As business signs age and building facades decay, what once were symbols of prosperity have come to mean different things to each of us. For Trask, these subjects are a new kind of monument, full of undeniable style and significance. His deeply saturated paintings breath life and energy into scenes we tend to overlook, tear down and build over.

— Adam Cave, gallery owner, Adam Cave Fine Art

BLOCK GALLERY: "Curio.” Normal First Friday hours, 8:30 a.m. to 5:15 p.m. The opening reception is precedes FF on Thursday from 5 to 7 p.m. Runs until Nov. 13.

Join us for the opening of “Curio” on Oct. 4, 5 to 7 p.m. at Block Gallery. Music will be provided by Tuff Love in Dub. “Curio” is an exploration of the fantastical through abstracted narrative, inventive characters, interior emotions and archetypal imagery. On display will be paintings by Chance Murray, Christina Preher and Ellie Reinhold, and glass work by Lucartha Kohler. Block2 Video Series, curated by Neill Prewitt, will air “The Four Horsemen of the Apocalypse” by Marc Russo, a dynamic animation that explores our relationship with nature—one where our battle for control is ultimately futile and has far-reaching and potentially harmful repercussions.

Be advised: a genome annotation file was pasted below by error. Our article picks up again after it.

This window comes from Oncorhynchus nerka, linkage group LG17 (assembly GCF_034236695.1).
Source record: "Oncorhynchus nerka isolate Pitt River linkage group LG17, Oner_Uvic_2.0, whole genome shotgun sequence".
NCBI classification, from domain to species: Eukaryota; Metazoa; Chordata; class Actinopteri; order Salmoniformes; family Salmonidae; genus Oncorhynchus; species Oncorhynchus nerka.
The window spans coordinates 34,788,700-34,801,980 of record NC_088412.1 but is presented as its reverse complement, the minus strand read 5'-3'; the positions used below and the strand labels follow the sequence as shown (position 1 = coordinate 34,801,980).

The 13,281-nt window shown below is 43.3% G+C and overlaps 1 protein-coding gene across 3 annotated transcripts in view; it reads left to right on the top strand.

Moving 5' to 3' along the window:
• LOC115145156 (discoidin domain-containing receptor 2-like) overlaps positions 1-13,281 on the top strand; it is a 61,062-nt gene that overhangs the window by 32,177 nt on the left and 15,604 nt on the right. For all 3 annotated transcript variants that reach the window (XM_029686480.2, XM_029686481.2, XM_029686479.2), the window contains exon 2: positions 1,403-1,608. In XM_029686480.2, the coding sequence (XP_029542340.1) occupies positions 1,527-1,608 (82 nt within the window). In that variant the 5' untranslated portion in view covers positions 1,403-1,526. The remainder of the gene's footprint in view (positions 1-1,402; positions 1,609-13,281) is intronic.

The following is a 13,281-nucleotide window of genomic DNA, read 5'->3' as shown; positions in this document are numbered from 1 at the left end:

— Hannah Costner, gallery coordinator, Block Gallery

NATURE ART GALLERY: "The Road Not Taken," an exhibit of paintings by N.C. artist Ruth Ava Lyons, 6:30 to 9 p.m. Runs until Oct. 28.

My work has sometimes been described as spiritual, but my desire is to communicate a sense of mystery and meaning that surrounds issues of loss, beauty, decay and redemption in our tenuous relationship with nature. I intuitively gather, distill and layer organic imagery recreating fusion landscape, suggesting a transformative state of birth, growth, degeneration and renewal.

— Ruth Ava Lyons, artist, Nature Art Gallery

SOLAS: Greg Gelb Jazz Trio Live on the Patio at Solas, 7 to 10 p.m.

The Gregg Gelb Jazz Trio brings their unique jazz sound to the Mediterranean-style front patio at Solas. Guests will be treated to a variety of jazz standards while enjoying a tasty First Friday menu, craft beers and cocktails.

— Eamonn O’Mahoney, restaurant manager, Solas

ORNAMENTEA: Handmade Holiday Party, 6 to 8 p.m.

We kick off the season with a trunk show of handmade beads and pendants by Elaine Ray, a Cary-based ceramic artist whose work we feature in the store. Ray’s work appears in magazines and is used by designers around the world. Her beads feature unusual shapes and glazes and are all handmade here in the Triangle.